I can only hope to be as sparky and sparkling as Mavis Nicholson when I’m an octogenarian. Her book, What Did You Do In The War, Mummy? is a collection of interviews with women about their wartime experiences – from WI stalwarts to spies to the little known but awesomely named ‘landjills’. The audience for this event was definitely on the older side and there was much knowing nodding and finishing of Nicholson’s sentences for her.
Nicholson had two particularly interesting takes on social change and the Second World War. First, that while women found freedom, independence and adventure in the war, by and large they went back to ‘ordinary’ lives afterwards. What changed most were their expectations and relationships with their daughters – they gave up on liberation for themselves but wanted it for the next generation. Second, she argued that women’s willingness to be volunteers is ‘why they don’t rule the world.’ Women want to be liked, so they are content with gratitude; men want to be admired, so they start to compete.
One particular woman stood out for me: Odette, who spent two years in solitary confinement as a prisoner of war. To stop herself losing it, she would mentally redecorate people’s houses – and was often surprised on returning home that they hadn’t followed her advice.
There was definitely a sense that no one had ever asked these women to tell their story before. At a time when every celebrity has churned out three autobiographies by the age of 25, it’s worth remembering whose memories really matter.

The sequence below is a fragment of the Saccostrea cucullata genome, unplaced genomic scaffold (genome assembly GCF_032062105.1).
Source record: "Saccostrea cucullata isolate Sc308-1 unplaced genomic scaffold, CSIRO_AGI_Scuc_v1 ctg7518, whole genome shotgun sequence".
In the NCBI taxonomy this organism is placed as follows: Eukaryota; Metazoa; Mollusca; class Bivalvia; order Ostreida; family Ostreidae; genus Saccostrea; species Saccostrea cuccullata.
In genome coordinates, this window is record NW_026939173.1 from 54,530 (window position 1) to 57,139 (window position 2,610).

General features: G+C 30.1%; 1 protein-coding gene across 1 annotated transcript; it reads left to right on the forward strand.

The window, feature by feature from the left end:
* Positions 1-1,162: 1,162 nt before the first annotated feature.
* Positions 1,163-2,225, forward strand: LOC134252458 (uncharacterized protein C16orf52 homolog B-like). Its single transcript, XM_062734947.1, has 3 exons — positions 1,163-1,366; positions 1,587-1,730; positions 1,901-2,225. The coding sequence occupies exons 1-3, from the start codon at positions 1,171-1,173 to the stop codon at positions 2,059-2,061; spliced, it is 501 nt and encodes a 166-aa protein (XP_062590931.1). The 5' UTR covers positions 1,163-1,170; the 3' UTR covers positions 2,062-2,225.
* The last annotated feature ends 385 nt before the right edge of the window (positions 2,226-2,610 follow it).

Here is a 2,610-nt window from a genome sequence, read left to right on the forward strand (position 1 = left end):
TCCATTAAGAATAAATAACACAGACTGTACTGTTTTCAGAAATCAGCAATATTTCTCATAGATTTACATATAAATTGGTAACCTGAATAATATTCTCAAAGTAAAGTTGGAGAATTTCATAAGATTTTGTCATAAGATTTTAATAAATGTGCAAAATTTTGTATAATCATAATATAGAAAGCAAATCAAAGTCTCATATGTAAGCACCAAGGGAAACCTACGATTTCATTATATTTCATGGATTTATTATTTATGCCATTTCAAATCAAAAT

Lyndsey writes at teadevotee
It’s a change of tempo from Jon Ronson’s interrogation of madness that took place in the same venue immediately before. That said, Chris Evans did write ‘Memoirs of a Fruitcake’ and Anne Robinson ticks a fair few of Robert Hare’s boxes.
In a tour through his autobiography Evans talks about the acquisition for £87 million of Virgin Radio and sale for nearly three times as much. When the audience applauds he raises a hand, smiles and says “nothing to do with me”.
We hear of the inexhaustible supply of cars (twenty two), so many that he couldn’t keep track of tax and MOTs. From buying multiple cars he went to buying houses on a whim. One on Wilton Grove, he bought simply because the street name was easy to pronounce to taxi drivers after a heavy night in the pub.
Despite disappearing to the States and hiring private jets to marry Billie Piper after wooing her with a rose filled Ferrari,
We hear the inside story of Chris Evans’ return to BBC breakfast broadcasting and his desire to do a breakfast show again. Evans is grounded. I’m in service and always have been “I serve people who want to listen to the radio”.
One percent of the population is a psychopath, 25 percent of the prison population and apparently four percent of CEOs are psychopaths. That means there were perhaps nine or ten psychopaths in the audience “or many more if psychopaths like going to talks about psychopaths” said Ronson.
Ronson interviewed a number of candidates for his book. We heard about Tony who claimed to have blagged his way into Broadmoor claiming madness. It was on the advice of a cell mate in order to get out of a five year prison sentence. When Ronson went to meet him, he had been there for twelve years.
Ronson talks about the 20 point test created by Robert Hare that defines psychopathy. Madness is it seems everywhere “television is now about troubled people being booed”. A television booker told Ronson that she would ask potential guests what medication they were on. If it was Lithium she wouldn’t book them but Prozac would increase their chances of appearing on TV. Debilitating over anxiety, Ronson’s claimed mental malady, is the neurological opposite of psychopathy, which I guess qualifies him to put his interviewees to the test.